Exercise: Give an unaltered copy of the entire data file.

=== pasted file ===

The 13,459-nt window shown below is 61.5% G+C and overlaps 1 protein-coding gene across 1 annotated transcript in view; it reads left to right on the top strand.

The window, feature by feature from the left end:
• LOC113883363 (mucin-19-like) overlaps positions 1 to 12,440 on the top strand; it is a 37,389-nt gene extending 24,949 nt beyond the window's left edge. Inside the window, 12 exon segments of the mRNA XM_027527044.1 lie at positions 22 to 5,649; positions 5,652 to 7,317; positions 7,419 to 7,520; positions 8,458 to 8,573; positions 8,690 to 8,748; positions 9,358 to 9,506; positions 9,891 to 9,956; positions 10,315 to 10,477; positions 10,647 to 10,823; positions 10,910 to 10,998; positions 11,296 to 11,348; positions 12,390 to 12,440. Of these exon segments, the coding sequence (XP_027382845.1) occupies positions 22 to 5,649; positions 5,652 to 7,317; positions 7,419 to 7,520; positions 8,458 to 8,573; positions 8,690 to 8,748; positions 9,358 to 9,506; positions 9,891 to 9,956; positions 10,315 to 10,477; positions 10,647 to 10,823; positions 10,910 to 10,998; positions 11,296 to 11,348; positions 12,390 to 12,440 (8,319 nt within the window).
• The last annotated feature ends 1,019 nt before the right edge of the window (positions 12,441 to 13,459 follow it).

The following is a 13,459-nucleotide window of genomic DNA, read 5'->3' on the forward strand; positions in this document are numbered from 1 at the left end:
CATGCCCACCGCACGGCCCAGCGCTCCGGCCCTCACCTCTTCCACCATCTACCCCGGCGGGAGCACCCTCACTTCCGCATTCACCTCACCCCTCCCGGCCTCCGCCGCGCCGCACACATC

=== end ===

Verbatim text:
The 13,459-nt window shown below is 61.5% G+C and overlaps 1 protein-coding gene across 1 annotated transcript in view; it reads left to right on the top strand.

The window, feature by feature from the left end:
• LOC113883363 (mucin-19-like) overlaps positions 1 to 12,440 on the top strand; it is a 37,389-nt gene extending 24,949 nt beyond the window's left edge. Inside the window, 12 exon segments of the mRNA XM_027527044.1 lie at positions 22 to 5,649; positions 5,652 to 7,317; positions 7,419 to 7,520; positions 8,458 to 8,573; positions 8,690 to 8,748; positions 9,358 to 9,506; positions 9,891 to 9,956; positions 10,315 to 10,477; positions 10,647 to 10,823; positions 10,910 to 10,998; positions 11,296 to 11,348; positions 12,390 to 12,440. Of these exon segments, the coding sequence (XP_027382845.1) occupies positions 22 to 5,649; positions 5,652 to 7,317; positions 7,419 to 7,520; positions 8,458 to 8,573; positions 8,690 to 8,748; positions 9,358 to 9,506; positions 9,891 to 9,956; positions 10,315 to 10,477; positions 10,647 to 10,823; positions 10,910 to 10,998; positions 11,296 to 11,348; positions 12,390 to 12,440 (8,319 nt within the window).
• The last annotated feature ends 1,019 nt before the right edge of the window (positions 12,441 to 13,459 follow it).

The following is a 13,459-nucleotide window of genomic DNA, read 5'->3' on the forward strand; positions in this document are numbered from 1 at the left end:
CATGCCCACCGCACGGCCCAGCGCTCCGGCCCTCACCTCTTCCACCATCTACCCCGGCGGGAGCACCCTCACTTCCGCATTCACCTCACCCCTCCCGGCCTCCGCCGCGCCGCACACATC